Most syphilis tests were ordered by patients’ HIV care providers and many were ordered concurrently with HIV viral load testing, suggesting that HIV clinics are a natural target for further improvements in syphilis screening. Health care providers are important prompters of syphilis testing and many MSM already have a practice of routine testing. In a recent online survey in Toronto and Ottawa, the most commonly mentioned reason for syphilis testing among HIV-positive MSM was “it is part of my regular testing pattern” (54%), followed by “my health care provider suggested it” (27%) (Frank McGee, AIDS Bureau, Ontario Ministry of Health and Long Term Care, personal communication July 18, 2012).
Our results suggest that the lifetime prevalence of syphilis is at least 1 in 5 among HIV-positive MSM in Ontario, and that 3.8% had evidence of acute syphilis infection in 2009, as indicated by RPR titres of 1:16 or higher. Our findings are consistent with clinic-based studies of HIV-positive persons conducted elsewhere, for which occurrence of new syphilis infection is typically 3-5%, with the vast majority among MSM [17–20]. The increased proportion of acute syphilis test results imply a substantial and growing burden for clinical management and treatment. In preliminary analyses among MSM in our cohort, we estimated that the incidence of the first syphilis diagnosis was 4.0 per 100 person-years (95%CI 3.0, 5.2), and the rate of re-diagnosis based on a four-fold rise in RPR titre was even higher at 4.8 per 100 person-years (95% 3.7, 5.5) . Our team is currently conducting an in-depth analysis of risk factors for incident syphilis and re-diagnoses which will be the subject of a future paper.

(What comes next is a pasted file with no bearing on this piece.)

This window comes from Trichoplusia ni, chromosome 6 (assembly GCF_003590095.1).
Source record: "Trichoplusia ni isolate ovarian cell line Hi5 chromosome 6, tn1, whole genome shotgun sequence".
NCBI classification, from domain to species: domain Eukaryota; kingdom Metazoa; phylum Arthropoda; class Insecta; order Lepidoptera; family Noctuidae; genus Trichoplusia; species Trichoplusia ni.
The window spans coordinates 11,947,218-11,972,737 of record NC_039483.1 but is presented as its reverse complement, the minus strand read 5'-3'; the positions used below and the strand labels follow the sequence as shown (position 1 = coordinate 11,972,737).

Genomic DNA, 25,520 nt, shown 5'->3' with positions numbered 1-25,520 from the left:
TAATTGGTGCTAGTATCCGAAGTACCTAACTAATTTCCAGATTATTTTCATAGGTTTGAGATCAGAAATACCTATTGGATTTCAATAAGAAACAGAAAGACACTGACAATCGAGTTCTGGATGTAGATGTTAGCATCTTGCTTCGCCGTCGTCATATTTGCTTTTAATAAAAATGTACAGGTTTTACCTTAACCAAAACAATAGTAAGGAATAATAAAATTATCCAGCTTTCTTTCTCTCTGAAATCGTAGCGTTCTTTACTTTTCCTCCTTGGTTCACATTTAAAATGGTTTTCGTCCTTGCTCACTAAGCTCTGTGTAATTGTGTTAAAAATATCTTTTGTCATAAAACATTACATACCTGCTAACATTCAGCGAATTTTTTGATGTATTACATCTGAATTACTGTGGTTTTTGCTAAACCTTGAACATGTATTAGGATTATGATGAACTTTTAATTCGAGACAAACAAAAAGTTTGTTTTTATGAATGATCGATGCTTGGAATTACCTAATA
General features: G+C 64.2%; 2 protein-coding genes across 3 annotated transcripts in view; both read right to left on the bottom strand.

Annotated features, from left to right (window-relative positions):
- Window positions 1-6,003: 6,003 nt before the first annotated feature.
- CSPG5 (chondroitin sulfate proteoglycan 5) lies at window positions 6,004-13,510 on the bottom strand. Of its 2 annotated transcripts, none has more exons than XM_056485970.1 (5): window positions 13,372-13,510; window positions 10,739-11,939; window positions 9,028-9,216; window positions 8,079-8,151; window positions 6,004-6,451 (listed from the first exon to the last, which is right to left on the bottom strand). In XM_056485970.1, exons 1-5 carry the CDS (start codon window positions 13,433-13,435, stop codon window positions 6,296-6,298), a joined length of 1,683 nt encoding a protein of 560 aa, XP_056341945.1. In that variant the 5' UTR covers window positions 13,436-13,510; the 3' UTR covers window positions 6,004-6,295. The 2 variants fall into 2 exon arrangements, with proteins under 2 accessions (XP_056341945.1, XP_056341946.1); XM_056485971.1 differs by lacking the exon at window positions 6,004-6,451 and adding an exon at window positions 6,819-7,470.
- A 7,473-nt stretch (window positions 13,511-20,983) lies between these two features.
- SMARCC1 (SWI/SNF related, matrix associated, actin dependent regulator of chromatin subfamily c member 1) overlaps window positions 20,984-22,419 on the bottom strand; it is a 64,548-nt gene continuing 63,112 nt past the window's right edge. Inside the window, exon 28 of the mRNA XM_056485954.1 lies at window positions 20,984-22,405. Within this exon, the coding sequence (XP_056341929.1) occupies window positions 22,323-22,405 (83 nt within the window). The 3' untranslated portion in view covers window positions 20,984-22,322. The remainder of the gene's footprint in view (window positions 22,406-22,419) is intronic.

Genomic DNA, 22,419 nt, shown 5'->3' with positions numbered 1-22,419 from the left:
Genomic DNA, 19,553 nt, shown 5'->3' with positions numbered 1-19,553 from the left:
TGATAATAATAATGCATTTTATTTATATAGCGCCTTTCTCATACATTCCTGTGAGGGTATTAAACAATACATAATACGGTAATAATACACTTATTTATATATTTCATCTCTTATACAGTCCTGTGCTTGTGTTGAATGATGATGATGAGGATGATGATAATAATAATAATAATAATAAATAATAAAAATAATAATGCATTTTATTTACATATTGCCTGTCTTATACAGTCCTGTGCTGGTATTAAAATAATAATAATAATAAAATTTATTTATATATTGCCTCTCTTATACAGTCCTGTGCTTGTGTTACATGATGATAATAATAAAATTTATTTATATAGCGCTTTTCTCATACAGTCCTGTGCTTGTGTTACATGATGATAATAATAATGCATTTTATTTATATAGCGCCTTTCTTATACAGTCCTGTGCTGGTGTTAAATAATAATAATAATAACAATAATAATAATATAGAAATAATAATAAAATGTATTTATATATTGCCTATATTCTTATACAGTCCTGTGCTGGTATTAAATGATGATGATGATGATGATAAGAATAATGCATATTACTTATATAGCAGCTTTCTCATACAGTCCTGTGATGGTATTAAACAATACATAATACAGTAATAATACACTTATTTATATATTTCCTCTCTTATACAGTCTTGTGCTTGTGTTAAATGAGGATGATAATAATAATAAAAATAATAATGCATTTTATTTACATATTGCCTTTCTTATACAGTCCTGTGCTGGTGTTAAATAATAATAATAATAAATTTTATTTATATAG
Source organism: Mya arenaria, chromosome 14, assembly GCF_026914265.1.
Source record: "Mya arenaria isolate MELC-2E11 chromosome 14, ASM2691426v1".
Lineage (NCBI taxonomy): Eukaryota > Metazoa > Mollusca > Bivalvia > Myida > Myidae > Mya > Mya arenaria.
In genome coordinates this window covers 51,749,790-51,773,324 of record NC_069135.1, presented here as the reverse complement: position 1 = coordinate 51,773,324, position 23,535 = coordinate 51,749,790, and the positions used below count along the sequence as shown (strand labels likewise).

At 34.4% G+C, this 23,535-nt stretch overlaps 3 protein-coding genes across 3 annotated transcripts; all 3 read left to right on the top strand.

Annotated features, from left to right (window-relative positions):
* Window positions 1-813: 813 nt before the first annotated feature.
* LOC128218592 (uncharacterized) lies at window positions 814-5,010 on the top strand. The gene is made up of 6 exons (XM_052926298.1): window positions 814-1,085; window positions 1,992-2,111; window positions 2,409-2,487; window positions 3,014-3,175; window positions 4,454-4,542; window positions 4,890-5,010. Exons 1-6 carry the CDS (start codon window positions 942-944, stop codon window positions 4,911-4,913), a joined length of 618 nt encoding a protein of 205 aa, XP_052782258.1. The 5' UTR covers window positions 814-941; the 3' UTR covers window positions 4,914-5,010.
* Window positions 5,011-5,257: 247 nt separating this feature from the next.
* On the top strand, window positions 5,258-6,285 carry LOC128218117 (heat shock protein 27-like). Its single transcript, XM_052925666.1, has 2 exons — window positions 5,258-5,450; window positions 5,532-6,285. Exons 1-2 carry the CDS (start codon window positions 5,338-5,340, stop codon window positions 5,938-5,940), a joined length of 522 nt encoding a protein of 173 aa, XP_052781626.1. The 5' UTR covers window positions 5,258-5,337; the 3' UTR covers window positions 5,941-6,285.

Study limitations include our use of a non-random sample. Participating clinics serve over three-quarters of HIV patients undergoing viral load testing in the province . Nevertheless, compared to Ontario surveillance data,  participants were more likely to be MSM or MSM-IDU but less likely to have been infected via heterosexual activity. We were unable to determine whether syphilis testing appropriately reached those at greatest risk of syphilis because sexual behaviour was unmeasured during the period of study. It is unknown whether testing was routine, was prompted by signs or symptoms, sexual exposures, contact tracing, or greater awareness of syphilis outbreak reports. The prevalence analysis was susceptible to selection bias because only participants who underwent testing could be included in the numerator. Therefore, prevalence was underestimated because true cases of syphilis would have been undetected for asymptomatic, unscreened cases. Finally, prevalent cases include both recent acquisitions and past syphilis infections.
The rise in testing in Ontario in the first half of the decade follows closely the surveillance reports of new syphilis outbreaks, with the vast majority of cases among MSM, many of whom were co-infected with HIV; incidence of reported syphilis rose from 0.4 per 100,000 in 2000 to 4.0 per 100,000 in 2004, followed by a drop to 2.9 per 100,000 in 2005, and then a continued rise to a peak of 6.0 per 100,000 in 2009 [1–5]. However, since 2005 the annual testing coverage plateaued in the face of an ever-increasing burden of infection, and was still considerably lower than what would be desirable based on STI guidelines. There is an urgent need for novel interventions to boost testing. Similar suboptimal testing has been observed for other pathogens among HIV patients. In an HIV clinic with a high degree of awareness of STI epidemics in Baltimore, Maryland, the introduction of U.S. CDC guidelines for chlamydia and gonorrhea testing resulted in only a moderate increase in testing for these pathogens from 12% to 33% tested per year [16, 23]. In general, a Cochrane systematic review determined that the distribution of printed educational materials, including clinical guidelines, generally produced meager benefits in the health care process . Although guidelines serve an important purpose in clarifying best practice and reach a wide audience at little cost, they are insufficient to produce maximal uptake.